Research Paper Title
Gender and social mobility modify the effect of birth weight on total and central obesity.
Little is known about the interaction between gender and low birth weight (LBW) and lifelong social mobility as an explanation of the etiology of obesity. The aim of the present study was to evaluate total and central obesity according to gender, LBW and social mobility, within the context of the epidemiological transition in middle-income countries. The researchers hypothesised that there are more pronounced metabolic consequences of social mobility for women born with LBW.
The researchers used data from a birth cohort study conducted in Ribeirão Preto, São Paulo, Brazil. Data regarding anthropometric measurements, schooling and smoking status were collected at 23-25 years of age. Social mobility was determined based on maternal and adult offspring schooling and categorized as Low-Low, Low-High and High-High. Analysis of covariance was performed to assess the association between social mobility and body mass index (BMI) or waist circumference (WC) in adulthood, stratified by LBW and gender.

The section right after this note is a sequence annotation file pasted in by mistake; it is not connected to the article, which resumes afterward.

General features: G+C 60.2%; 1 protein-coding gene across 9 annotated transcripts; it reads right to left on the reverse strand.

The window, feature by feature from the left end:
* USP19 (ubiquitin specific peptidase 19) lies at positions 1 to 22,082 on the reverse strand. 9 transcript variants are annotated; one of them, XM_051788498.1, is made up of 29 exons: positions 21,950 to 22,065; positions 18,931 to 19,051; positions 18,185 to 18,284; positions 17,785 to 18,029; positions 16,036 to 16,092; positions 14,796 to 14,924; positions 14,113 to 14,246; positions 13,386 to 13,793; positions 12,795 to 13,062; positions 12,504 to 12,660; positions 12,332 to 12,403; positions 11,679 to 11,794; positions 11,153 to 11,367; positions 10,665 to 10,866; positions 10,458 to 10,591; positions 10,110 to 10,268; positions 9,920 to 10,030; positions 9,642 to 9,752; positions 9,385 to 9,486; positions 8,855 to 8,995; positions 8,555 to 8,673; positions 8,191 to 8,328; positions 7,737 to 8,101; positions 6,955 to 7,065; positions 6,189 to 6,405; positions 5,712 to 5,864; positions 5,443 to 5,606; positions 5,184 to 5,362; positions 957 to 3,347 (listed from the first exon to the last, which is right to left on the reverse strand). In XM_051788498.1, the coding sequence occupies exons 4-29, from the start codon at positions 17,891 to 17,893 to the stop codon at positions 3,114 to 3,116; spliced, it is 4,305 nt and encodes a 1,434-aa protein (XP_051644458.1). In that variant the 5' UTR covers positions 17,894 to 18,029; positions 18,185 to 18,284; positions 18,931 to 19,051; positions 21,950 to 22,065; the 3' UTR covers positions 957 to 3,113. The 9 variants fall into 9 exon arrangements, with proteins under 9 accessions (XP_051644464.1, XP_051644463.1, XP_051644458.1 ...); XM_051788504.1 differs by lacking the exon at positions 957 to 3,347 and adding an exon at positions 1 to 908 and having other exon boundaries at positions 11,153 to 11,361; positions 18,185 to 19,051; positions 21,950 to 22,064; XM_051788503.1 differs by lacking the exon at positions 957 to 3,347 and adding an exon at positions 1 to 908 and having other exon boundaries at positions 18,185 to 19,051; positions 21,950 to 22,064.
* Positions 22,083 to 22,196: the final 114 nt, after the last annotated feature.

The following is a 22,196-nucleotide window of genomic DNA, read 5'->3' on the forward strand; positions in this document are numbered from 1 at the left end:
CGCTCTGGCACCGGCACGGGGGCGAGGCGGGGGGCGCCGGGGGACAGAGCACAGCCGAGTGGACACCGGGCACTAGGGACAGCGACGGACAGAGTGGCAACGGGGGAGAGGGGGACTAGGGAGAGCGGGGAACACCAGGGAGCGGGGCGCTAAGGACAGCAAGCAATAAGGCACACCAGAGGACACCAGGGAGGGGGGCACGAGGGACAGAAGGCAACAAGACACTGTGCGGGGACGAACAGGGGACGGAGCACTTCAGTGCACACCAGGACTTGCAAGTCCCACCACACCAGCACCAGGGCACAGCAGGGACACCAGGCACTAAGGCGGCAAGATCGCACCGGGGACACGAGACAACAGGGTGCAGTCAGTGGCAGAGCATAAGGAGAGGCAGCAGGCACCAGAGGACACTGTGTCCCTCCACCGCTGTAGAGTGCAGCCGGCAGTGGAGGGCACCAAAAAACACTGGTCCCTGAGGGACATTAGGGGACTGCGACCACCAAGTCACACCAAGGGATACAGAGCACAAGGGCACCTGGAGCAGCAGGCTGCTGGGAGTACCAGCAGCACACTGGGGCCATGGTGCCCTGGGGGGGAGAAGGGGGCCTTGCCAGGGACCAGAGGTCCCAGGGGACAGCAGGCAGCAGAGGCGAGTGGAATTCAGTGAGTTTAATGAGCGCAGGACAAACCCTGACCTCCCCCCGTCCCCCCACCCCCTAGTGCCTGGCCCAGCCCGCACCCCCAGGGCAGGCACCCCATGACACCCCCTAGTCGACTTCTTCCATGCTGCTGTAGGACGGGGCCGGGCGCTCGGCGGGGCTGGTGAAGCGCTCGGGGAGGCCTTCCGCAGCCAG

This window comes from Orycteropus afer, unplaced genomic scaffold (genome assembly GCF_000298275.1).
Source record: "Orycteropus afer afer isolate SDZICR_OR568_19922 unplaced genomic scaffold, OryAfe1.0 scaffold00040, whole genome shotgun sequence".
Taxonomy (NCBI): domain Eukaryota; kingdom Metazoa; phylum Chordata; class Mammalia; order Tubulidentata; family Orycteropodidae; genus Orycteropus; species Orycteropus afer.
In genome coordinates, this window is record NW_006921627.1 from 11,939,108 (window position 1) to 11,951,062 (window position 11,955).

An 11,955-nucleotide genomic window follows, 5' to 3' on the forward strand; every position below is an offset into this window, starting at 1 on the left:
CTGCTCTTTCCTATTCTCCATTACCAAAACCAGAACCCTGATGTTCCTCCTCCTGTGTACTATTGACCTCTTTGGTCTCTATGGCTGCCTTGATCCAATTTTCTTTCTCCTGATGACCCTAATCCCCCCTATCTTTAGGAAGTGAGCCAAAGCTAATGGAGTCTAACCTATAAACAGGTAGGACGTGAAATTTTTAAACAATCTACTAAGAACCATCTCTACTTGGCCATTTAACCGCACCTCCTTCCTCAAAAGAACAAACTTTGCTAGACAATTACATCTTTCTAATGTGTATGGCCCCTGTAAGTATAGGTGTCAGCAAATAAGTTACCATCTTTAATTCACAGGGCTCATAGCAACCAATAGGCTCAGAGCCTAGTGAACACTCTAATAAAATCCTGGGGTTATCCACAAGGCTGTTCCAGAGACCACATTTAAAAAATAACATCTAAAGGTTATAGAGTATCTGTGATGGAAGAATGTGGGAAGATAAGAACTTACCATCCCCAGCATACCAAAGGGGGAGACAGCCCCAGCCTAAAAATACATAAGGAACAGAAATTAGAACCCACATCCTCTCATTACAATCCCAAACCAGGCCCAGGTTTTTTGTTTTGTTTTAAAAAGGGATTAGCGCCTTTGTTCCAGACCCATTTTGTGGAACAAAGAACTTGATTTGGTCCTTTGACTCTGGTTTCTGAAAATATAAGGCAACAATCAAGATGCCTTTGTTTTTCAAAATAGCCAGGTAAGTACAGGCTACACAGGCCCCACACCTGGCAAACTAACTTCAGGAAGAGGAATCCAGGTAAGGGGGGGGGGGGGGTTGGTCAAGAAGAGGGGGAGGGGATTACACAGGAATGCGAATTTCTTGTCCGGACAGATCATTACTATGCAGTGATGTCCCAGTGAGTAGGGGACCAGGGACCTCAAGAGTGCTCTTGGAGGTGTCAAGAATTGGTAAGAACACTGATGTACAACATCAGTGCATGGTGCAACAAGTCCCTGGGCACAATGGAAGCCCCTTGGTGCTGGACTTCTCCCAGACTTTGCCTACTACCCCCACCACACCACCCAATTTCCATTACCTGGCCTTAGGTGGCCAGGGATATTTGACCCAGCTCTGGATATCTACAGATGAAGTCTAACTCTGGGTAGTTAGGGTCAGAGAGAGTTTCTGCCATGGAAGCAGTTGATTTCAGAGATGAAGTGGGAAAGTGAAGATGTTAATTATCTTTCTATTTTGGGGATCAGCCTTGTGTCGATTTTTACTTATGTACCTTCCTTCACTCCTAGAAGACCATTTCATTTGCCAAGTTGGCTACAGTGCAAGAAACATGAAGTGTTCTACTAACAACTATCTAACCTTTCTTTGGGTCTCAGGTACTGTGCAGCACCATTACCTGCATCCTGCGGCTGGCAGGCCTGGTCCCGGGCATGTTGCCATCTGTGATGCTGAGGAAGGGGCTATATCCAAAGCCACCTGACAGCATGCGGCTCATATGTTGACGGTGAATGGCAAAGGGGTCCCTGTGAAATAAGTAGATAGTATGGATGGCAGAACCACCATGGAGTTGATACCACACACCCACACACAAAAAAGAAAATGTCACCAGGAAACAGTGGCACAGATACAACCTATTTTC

Data on 6827 singleton pregnancies were collected at birth in 1978/79 and a sample was followed up in 2002/04. A total of 2063 subjects were included in the study. Mean age was 23.9 ± 0.7 years, 51.8% (n = 1068) were female and the LBW was 6.2% (n = 128). There was a triple interaction between social mobility, LBW and gender. Among women born without LBW, BMI and WC were higher in the Low-Low group compared to High-High schooling group. Among LBW women, BMI and WC were higher in the Low-Low group compared to the Low-High group.
Women born with LBW belonging to the low schooling group in early adulthood had high BMI and WC, compared to the Low-High social mobility group.
Bernardi, J.R., Goldani, M.Z., Pinheiro, T.V., Guimaraes, L.S.P., Bettiol, H., da Silva, A.A.M. & Barbieri, M.A. (2017) Gender and social mobility modify the effect of birth weight on total and central obesity. Nutrition Journal. 16: 38. Published online 2017 Jun 26. doi: 10.1186/s12937-017-0260-7